Mercedes wants FIA to react to Austria kerb concerns

SPIELBERG, Austria -- Mercedes boss Toto Wolff believes the FIA should consider modifying the kerbs at the Red Bull Ring ahead of Sunday's Austrian Grand Prix after three drivers suffered suspension failures on Saturday.

Mercedes' Nico Rosberg was the first to experience a failure when his car's left-rear suspension buckled as he rode the kerb at Turn 2 in final practice. The Force India of Sergio Perez then suffered a failure at Turn 1 in qualifying before Danill Kvyat had a big accident in his Toro Rosso when his suspension collapsed at Turn 8.

The whole of the Red Bull Ring has been resurfaced ahead of this year's race, with new kerbs added around the track. However, the failures have not been traced to the harsh yellow kerbs that caused Max Verstappen's front suspension failure, but instead the more traditional looking red kerbs around the track.

"It is a concern," Wolff said after Mercedes analysed the Rosberg incident. "The strange thing is at the beginning it seemed that we had spikes of loads, but once we analysed it there was not much load on the suspension.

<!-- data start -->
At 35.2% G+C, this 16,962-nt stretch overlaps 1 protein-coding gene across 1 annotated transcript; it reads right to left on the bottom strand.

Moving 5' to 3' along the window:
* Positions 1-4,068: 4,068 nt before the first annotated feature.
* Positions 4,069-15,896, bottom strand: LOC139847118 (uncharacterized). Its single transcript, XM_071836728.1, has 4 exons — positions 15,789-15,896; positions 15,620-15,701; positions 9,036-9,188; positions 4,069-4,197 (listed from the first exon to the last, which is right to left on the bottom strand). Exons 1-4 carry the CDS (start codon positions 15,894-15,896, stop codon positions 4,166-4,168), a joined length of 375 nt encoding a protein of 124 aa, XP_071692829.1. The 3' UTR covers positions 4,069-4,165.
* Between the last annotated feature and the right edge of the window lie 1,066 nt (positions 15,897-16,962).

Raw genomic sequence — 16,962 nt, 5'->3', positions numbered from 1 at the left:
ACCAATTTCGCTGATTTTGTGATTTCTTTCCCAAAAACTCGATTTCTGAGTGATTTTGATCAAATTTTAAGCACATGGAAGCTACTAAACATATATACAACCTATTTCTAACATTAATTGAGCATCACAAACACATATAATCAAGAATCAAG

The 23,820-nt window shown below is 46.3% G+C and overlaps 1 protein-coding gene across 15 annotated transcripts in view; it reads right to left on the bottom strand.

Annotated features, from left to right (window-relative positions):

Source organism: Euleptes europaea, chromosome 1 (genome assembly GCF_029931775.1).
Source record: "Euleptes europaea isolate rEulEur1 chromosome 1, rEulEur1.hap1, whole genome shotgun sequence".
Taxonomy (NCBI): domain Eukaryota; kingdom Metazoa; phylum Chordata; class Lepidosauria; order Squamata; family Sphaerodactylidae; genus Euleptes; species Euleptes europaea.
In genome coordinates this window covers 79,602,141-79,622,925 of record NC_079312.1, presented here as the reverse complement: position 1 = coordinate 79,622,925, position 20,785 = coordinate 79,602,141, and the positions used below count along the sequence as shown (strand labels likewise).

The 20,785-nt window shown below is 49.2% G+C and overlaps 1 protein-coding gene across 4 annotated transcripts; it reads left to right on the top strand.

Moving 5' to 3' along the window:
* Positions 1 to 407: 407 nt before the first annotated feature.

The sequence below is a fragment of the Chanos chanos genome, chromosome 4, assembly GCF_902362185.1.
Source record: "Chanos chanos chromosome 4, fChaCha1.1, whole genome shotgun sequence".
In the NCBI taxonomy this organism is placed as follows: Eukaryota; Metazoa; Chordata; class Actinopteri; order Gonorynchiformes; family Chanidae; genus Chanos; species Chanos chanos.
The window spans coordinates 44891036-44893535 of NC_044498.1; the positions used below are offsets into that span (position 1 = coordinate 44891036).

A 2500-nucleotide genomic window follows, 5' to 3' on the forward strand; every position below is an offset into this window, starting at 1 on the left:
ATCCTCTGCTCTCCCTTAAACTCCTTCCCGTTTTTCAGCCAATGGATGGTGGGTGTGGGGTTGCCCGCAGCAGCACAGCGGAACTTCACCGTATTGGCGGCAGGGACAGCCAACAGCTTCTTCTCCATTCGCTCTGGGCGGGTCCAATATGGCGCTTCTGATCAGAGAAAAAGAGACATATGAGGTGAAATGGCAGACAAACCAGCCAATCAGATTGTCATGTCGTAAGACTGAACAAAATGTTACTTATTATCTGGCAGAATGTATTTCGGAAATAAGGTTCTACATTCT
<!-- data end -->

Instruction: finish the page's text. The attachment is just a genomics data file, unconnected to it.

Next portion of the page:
"So it is some kind of strange frequency, oscillation on the tyre which makes the suspension break, we don't know what it is. It looks like it's the red kerbs that are new, which triggers that, so no answers here."

Mercedes reacted by strengthening the suspension on both cars by wrapping the wishbones in additional layers of carbon fibre. Wolff said he has also raised his concerns about the kerbs with FIA race director Charlie Whiting.

"Yes there is some discussion happening. We discussed it during the session actually that we need to react quickly and trigger some reaction, but that is not an easy one.

"I don't know what the FIA is going to decide, whether they are going to take those sausage kerbs away or whether they are going to modify some of the red kerbs, scratch them down, or fill them with concrete. I don't know but we've seen a couple of failures on various cars on various suspension designs and it's still failing, I think there needs to be a reaction."

Robserg said he found the situation worrying.

"It's a vibration. A very unusual, never-seen-before vibration which comes only on that shallow kerb. So that's a worry because it's not something that we've planned for building the car. So not straightforward but they reinforced my car now in those fragile areas before qualifying."